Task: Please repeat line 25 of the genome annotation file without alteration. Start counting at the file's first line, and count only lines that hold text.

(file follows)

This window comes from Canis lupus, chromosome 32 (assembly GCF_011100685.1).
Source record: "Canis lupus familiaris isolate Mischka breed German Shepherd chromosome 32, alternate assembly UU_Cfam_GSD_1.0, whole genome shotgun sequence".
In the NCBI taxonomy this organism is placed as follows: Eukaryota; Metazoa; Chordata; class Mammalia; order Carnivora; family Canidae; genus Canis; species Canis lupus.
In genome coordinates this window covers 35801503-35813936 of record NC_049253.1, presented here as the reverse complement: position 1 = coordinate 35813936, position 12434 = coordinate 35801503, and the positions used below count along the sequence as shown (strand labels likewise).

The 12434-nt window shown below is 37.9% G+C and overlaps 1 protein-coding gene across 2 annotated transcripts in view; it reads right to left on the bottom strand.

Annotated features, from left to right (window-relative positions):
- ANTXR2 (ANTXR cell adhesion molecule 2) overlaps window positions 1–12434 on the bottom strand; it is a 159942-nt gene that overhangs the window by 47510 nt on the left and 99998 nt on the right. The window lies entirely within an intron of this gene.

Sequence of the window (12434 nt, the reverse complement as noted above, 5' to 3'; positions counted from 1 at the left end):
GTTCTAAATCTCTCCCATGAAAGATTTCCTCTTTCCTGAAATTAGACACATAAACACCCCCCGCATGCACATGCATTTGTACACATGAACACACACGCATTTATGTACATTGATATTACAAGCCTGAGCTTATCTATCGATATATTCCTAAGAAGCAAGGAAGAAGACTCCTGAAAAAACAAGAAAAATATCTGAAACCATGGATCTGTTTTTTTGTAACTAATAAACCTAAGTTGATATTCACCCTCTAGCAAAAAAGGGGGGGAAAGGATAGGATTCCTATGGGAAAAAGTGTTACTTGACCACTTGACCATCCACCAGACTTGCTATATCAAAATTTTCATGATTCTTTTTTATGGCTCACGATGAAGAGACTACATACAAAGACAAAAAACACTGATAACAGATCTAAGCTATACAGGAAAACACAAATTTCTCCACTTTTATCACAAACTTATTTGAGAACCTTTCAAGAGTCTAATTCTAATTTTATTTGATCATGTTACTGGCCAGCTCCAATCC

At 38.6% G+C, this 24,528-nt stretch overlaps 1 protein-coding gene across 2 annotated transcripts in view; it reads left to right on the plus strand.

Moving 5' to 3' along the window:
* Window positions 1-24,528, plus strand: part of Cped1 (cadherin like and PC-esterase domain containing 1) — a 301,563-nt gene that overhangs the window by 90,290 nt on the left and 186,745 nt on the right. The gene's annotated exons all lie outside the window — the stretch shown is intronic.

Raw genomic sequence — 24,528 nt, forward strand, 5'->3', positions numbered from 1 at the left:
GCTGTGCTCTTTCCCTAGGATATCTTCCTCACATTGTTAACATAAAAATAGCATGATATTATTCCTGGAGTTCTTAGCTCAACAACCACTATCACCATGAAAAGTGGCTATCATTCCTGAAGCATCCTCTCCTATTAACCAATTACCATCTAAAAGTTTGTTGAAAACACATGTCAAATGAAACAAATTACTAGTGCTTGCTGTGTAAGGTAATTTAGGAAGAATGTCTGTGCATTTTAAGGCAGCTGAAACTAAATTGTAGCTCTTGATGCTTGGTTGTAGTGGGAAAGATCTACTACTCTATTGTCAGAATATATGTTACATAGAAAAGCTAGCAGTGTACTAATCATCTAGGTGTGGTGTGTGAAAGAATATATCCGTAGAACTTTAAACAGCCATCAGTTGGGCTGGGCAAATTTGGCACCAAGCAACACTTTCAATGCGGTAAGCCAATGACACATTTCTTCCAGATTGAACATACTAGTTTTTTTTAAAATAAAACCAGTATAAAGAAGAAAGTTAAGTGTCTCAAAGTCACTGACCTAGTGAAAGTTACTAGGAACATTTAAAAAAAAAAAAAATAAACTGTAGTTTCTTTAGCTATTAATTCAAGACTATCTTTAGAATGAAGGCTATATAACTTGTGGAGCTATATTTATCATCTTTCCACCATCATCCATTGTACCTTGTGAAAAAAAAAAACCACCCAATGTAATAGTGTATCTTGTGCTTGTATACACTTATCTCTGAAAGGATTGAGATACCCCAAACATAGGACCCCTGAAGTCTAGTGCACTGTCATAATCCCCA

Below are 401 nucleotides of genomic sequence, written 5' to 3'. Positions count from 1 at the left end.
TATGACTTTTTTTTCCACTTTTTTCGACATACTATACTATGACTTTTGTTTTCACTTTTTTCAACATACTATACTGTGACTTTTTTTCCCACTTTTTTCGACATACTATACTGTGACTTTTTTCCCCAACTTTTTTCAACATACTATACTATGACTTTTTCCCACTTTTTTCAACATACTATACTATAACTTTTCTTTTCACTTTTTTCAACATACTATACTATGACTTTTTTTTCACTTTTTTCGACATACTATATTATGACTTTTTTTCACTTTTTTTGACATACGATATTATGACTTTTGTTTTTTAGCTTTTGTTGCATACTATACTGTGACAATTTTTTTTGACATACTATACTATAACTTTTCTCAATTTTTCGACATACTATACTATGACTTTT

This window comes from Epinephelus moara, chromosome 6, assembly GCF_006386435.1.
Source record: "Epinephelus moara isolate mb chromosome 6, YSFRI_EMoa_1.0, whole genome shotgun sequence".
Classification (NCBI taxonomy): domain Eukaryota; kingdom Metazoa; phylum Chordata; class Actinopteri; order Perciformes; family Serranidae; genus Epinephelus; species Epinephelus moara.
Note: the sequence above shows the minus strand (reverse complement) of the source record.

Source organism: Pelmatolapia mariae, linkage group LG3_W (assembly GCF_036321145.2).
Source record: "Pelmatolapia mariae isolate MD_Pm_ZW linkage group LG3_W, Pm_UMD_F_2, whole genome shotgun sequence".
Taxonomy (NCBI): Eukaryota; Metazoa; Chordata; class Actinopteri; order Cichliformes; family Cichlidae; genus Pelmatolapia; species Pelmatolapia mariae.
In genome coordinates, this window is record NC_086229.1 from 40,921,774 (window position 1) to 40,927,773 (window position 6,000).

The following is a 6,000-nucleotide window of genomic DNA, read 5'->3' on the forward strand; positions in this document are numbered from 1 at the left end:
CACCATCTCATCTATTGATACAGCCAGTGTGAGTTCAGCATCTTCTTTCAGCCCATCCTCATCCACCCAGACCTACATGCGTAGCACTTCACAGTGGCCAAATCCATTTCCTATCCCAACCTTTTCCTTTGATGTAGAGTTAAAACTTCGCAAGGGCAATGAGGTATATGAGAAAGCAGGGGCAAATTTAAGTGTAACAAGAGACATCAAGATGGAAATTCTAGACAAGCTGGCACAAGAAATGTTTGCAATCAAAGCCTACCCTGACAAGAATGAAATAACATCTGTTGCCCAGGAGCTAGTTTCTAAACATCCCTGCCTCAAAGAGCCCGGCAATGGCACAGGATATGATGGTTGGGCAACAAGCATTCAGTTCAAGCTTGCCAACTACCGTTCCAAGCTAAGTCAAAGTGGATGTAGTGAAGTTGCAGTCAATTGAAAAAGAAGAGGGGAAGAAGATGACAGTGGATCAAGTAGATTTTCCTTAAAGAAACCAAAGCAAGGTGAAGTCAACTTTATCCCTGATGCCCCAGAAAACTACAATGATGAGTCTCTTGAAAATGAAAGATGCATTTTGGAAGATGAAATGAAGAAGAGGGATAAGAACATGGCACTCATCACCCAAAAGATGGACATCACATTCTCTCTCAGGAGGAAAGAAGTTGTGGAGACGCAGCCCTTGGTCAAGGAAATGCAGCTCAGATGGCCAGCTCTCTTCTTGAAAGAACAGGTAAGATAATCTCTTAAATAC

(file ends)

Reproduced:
The following is a 6,000-nucleotide window of genomic DNA, read 5'->3' on the forward strand; positions in this document are numbered from 1 at the left end: